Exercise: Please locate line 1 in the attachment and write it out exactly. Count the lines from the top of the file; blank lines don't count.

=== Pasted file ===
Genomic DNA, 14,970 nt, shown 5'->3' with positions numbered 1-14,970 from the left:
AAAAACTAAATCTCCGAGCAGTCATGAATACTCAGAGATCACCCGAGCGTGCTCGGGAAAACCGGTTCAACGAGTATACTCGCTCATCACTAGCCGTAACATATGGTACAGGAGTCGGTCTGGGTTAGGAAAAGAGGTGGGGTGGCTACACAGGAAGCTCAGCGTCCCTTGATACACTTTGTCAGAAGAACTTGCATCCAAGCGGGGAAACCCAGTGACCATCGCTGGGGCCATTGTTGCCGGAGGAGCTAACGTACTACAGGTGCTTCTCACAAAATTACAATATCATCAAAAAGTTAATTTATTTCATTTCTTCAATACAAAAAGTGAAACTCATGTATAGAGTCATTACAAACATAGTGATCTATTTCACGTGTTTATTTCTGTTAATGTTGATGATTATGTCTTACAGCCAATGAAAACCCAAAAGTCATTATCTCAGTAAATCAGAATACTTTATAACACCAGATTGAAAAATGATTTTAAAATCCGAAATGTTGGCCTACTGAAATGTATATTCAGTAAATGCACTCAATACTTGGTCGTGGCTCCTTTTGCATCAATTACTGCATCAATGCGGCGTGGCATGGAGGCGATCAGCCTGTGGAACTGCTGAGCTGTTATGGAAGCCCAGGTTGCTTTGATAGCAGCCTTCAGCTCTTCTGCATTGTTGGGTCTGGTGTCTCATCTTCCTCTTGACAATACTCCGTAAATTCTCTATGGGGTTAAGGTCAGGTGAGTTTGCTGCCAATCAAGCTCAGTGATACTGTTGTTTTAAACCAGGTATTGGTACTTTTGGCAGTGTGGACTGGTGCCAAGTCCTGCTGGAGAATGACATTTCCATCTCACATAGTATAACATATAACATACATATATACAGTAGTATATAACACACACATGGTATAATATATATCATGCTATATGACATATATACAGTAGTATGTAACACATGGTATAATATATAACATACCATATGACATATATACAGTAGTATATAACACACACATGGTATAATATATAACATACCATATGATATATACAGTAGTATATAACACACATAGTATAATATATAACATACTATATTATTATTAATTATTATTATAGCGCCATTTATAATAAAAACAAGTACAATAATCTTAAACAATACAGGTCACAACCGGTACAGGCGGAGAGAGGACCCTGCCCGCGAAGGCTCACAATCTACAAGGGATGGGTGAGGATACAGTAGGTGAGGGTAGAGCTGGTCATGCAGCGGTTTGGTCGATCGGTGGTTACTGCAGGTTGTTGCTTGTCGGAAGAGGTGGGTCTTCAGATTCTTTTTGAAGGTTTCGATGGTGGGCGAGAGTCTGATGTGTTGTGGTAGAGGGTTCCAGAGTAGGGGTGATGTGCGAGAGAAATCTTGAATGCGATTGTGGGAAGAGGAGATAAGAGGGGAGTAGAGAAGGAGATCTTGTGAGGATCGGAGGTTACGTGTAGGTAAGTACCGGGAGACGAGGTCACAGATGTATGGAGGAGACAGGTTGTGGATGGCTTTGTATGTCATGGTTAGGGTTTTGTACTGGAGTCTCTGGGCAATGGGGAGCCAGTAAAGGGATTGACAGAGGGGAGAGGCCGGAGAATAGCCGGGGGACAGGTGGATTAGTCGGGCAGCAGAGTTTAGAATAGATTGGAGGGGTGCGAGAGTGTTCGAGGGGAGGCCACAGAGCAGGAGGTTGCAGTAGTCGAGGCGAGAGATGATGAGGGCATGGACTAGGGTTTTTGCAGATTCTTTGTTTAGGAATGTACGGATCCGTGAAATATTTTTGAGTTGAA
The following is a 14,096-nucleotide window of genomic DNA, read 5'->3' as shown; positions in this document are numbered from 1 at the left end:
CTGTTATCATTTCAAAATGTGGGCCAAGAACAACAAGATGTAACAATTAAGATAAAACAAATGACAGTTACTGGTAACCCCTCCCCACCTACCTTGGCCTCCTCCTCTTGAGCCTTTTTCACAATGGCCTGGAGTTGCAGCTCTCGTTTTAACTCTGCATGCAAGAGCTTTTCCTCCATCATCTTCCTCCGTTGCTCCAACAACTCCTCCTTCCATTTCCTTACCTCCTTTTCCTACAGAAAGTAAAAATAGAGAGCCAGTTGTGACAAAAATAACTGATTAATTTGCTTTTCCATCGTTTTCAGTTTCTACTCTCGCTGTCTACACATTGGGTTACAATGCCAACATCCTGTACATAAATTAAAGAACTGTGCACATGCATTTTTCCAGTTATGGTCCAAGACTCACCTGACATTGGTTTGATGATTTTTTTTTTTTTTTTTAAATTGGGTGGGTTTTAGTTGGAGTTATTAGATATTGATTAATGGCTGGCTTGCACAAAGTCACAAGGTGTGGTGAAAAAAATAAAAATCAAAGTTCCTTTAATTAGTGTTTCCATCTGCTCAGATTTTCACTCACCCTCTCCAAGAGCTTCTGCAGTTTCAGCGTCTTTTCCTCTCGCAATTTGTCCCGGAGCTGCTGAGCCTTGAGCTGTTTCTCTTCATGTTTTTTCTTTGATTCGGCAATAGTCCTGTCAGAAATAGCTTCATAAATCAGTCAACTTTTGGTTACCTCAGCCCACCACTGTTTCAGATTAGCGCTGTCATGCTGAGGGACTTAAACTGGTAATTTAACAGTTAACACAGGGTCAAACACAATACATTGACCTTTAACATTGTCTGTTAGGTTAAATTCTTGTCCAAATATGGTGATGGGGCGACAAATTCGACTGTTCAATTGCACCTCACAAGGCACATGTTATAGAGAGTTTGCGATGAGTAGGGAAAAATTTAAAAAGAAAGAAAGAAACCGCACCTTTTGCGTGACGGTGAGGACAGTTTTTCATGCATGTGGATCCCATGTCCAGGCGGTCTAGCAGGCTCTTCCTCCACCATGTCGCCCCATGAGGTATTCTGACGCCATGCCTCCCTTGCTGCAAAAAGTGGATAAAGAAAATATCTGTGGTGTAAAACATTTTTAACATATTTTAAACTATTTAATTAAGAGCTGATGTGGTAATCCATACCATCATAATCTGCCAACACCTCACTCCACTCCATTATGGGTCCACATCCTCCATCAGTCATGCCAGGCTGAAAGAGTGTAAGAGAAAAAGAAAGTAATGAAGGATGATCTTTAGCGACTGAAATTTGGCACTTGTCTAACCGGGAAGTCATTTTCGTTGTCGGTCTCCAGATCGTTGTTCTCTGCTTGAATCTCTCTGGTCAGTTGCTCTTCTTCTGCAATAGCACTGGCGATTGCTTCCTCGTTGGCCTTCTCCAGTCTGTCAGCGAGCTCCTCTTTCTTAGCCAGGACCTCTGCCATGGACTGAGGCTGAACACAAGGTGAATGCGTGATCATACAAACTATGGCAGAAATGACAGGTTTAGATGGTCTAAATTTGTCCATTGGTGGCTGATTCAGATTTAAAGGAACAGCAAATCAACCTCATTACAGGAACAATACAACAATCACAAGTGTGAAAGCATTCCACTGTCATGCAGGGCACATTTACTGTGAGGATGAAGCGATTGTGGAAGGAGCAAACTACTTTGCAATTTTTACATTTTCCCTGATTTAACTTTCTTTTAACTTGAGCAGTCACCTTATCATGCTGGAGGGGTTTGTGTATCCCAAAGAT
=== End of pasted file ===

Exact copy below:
Genomic DNA, 14,970 nt, shown 5'->3' with positions numbered 1-14,970 from the left: